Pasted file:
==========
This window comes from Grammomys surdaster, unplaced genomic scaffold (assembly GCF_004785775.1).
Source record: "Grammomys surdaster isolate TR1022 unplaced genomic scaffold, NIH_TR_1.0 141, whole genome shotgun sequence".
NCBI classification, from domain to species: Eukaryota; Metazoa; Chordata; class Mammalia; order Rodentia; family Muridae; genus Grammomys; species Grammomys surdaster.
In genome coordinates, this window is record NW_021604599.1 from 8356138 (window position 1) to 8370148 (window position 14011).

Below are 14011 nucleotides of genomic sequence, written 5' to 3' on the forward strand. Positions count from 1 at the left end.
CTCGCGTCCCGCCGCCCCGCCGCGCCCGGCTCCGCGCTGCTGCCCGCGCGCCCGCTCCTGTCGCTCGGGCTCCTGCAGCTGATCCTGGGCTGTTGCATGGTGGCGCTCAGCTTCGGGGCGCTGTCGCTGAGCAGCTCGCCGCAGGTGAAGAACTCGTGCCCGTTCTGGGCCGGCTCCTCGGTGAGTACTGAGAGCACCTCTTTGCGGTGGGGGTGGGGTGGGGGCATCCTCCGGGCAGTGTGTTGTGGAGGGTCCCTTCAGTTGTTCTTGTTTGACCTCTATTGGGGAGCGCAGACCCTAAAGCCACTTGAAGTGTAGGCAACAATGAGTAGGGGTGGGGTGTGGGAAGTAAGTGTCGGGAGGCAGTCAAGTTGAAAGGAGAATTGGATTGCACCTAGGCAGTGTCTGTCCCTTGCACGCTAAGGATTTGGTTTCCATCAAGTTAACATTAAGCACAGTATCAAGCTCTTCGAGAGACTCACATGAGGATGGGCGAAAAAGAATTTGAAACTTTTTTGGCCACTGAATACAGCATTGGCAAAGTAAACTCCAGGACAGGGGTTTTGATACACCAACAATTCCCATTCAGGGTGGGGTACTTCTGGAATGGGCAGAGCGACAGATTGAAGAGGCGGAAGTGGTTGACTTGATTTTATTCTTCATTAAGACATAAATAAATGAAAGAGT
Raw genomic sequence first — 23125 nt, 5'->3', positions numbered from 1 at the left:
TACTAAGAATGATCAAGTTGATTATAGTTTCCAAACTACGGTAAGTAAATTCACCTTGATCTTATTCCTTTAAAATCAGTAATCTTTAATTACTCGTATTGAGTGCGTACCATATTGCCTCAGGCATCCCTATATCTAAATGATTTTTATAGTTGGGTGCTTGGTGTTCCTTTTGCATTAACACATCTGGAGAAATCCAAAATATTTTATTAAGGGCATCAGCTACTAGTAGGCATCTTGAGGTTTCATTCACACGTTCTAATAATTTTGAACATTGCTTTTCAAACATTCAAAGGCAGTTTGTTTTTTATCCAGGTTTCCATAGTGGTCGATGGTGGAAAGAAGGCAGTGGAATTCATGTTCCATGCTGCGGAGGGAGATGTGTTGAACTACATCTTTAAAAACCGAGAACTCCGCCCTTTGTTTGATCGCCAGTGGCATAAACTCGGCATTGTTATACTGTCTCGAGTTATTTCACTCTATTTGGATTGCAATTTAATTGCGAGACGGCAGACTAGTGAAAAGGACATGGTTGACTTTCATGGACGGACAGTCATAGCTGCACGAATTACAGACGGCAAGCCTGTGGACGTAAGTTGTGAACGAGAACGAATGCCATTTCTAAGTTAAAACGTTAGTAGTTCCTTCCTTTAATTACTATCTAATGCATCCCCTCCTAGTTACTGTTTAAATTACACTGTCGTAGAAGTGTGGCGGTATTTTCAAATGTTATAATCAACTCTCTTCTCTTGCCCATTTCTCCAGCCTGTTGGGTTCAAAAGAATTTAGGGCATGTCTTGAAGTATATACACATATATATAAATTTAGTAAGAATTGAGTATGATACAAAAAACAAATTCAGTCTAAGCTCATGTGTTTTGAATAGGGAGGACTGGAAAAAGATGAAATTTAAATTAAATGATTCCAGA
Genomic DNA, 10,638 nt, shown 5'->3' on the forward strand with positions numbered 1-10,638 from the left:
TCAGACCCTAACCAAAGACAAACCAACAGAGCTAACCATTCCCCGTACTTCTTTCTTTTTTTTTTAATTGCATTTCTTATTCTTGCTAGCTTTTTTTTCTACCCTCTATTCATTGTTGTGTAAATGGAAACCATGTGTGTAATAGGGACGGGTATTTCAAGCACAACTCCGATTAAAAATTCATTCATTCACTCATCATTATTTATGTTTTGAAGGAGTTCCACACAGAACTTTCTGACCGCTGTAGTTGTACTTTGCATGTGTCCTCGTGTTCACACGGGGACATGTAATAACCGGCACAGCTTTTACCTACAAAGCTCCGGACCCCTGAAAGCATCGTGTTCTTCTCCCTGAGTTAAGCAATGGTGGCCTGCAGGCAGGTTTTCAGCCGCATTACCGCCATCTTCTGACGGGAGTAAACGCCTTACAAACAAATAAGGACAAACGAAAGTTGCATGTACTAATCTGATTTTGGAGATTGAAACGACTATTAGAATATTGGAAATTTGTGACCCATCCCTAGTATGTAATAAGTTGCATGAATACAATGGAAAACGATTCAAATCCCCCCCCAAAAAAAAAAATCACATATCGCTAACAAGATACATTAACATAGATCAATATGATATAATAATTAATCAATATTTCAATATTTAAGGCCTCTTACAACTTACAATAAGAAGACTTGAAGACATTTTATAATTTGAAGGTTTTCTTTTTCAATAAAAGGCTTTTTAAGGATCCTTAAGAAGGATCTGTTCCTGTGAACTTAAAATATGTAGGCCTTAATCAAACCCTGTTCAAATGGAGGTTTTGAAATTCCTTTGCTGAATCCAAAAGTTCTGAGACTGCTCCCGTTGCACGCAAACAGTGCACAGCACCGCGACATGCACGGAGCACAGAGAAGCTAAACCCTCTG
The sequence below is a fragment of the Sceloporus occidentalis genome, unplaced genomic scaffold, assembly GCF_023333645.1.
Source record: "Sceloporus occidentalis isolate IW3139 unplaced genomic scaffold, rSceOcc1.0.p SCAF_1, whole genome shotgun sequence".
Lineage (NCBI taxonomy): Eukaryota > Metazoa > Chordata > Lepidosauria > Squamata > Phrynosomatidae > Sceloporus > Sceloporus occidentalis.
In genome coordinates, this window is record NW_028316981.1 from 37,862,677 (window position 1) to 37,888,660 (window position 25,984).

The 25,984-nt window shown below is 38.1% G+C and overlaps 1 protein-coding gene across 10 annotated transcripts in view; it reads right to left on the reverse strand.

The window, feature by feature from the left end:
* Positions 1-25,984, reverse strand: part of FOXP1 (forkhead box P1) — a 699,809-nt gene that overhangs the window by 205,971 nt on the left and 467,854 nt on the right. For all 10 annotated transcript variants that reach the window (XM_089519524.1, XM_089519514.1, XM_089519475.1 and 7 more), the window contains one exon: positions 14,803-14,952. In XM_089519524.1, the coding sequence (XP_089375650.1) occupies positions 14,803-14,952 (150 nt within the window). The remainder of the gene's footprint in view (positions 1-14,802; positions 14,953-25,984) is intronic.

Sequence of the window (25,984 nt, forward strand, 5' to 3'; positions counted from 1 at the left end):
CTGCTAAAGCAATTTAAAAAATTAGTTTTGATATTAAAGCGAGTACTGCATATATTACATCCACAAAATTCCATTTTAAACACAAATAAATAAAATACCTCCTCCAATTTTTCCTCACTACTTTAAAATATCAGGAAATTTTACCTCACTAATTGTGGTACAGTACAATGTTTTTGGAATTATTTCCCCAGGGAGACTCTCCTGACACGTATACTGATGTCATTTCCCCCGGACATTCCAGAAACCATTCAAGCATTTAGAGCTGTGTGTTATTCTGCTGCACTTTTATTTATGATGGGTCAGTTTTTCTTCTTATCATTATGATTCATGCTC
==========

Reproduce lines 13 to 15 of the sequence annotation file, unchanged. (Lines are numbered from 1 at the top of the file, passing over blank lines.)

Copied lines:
Lineage (NCBI taxonomy): Eukaryota > Metazoa > Chordata > Lepidosauria > Squamata > Phrynosomatidae > Sceloporus > Sceloporus occidentalis.
In genome coordinates, this window is record NW_028316981.1 from 37,862,677 (window position 1) to 37,888,660 (window position 25,984).

The 25,984-nt window shown below is 38.1% G+C and overlaps 1 protein-coding gene across 10 annotated transcripts in view; it reads right to left on the reverse strand.